I’ve got that feeling again, the one I had about There Is No Dog, that sense of bafflement because the book I read may not be the book others read. This is a 3-star book* that also made it into the New York Times. It’s ambitious for sure, but I’m beginning to think I only notice ambitious writing when it doesn’t quite pull itself off. It’s original, except that somehow it reminds me almost unbearably of Patrick Ness’s Chaos Walking Trilogy, all inverted.
(I should note that most of the time I try really hard not to read the actual text of the reviews in journals or on other blogs until AFTER I’ve done my writeup, to try to avoid being influenced by others. As soon as I press publish, I’ll be off to read away.)
I am hoping that a conversation will illuminate this novel, so I’ll start by laying my cards on the table.
My first problem is that I found this an unbearably slow read, which I think is a result of the narrative voice. In fact, like so many first person narrative novels, the voice is so critical that it’s hard to see past it, so let’s start there.
The dialect didn’t feel natural, which is not to say it never worked, but that it had the effect sometimes of making me feel like I was translating as much as reading. The scene where he first meets Mary? Had to read that three times to really get a sense of the place and to understand where the body was in relation to the kids. Reading Willo’s voice was exhausting. Trying to parse for the meaning given his half feral way of looking at the world was sometimes difficult. He’s only half human, really. The images of him in his cave are powerful, and unsettling, but they don’t let the reader get close to him. He is too much like the wild dog he thinks he is.
Willo’s peculiar lens on the world also makes the world impenetrable. Why is the government so afraid of the people living outside the cities? It doesn’t make any sense to have to have this sort of totalitarian, standard dystopic government in this context. Or maybe it does, but since most of our information comes from Willo, and he certainly doesn’t get it, the reader can’t access the necessary information to buy the world. We do get more of a sense as the world goes on, through Mary and Jacob, through Dorothy and Patrick (both in flashbacks and when we meet him again), but it’s hard to parse it all together into a seamless whole.
And let’s talk about Patrick. Willo’s memories have more Patrick than anyone else, although he thinks about Magda and Alice a lot too (both characters I wish we had a chance to meet). I knew there was something more, and I was waiting for it, so when he reappeared it was too neat, because the foreshadowing had seemed so obvious.
But here’s what I find myself wondering: How much of the reader response to this book is based on the emotional engagement with Willo, whuch by extension means the willingness to buy his voice? I as reader found his voice difficult, which made this a halting, difficult read, which gave me ample time to notice and pick at flaws, some of which might have been another reader’s charms (is the Patrick thing as obvious if you aren’t reading this in fits and starts or forcing yourself not to skim because you are having trouble with the voice? Memories of Patrick stand out of the narrative because we hear Patrick’s voice in them, which is perfectly comprehensible and stands in stark contrast to Willo’s voice.) Is this a book like The White Darkness, where it’s hard to read but a RealCommittee member who pushes harder on the biases and engagement factor finds it’s quietly brilliant?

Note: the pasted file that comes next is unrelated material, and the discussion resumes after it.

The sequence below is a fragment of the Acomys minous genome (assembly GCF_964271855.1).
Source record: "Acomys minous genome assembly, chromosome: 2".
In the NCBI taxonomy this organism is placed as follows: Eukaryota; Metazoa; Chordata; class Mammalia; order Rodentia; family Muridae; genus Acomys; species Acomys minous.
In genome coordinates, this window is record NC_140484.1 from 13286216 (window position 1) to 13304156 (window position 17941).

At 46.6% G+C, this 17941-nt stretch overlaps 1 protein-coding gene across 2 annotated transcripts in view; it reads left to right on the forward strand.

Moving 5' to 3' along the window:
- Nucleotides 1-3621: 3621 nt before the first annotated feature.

(Also, this is a book that has me thinking about package. The font is an uncommon one in novels. It’s sans serif, with very rounded letters. It didn’t work for me; the same voice in a more traditional font might have made a significant difference to my reading of this book. The choice here left me wondering about the designer’s process and what the impact of the visual should be. I realize this is something many (most?) readers might not consciously notice, but I firmly believe that it has an effect regardless. On the other hand, the cover is fantastic, and the repeat of the image as section breaks is lovely design; the quoted material at the start of the sections I found distracting and again drew attention to things that maybe aren’t the things the reader should be noting. I would have, as a reader, loved loved loved to see excerpts from John Blovyn’s book, given its importance to the plot and within the world. That first hand contact with the artifact that drives the entire narrative would make immediate sense as a reader; passages I needed to decode in a book that already wasn’t fully holding me were another distancing measure.
But again, one man’s trash, another man’s treasure?)
I’m not going to reread this one unless it makes it into our shortlist for mock voting, which in turn is going to be dependent on what others have to say about it. So have at it. (Assuming you’ve read it? I think we’ll run a contenders reading poll in the next week or so, just to see where folks generally stand, given the much bigger pile this year.)
Anyway, yeah. If you loved this one, please chime in, and try to pick apart that connection between emotional connection and critical response with me. If you didn’t, chime in anyway!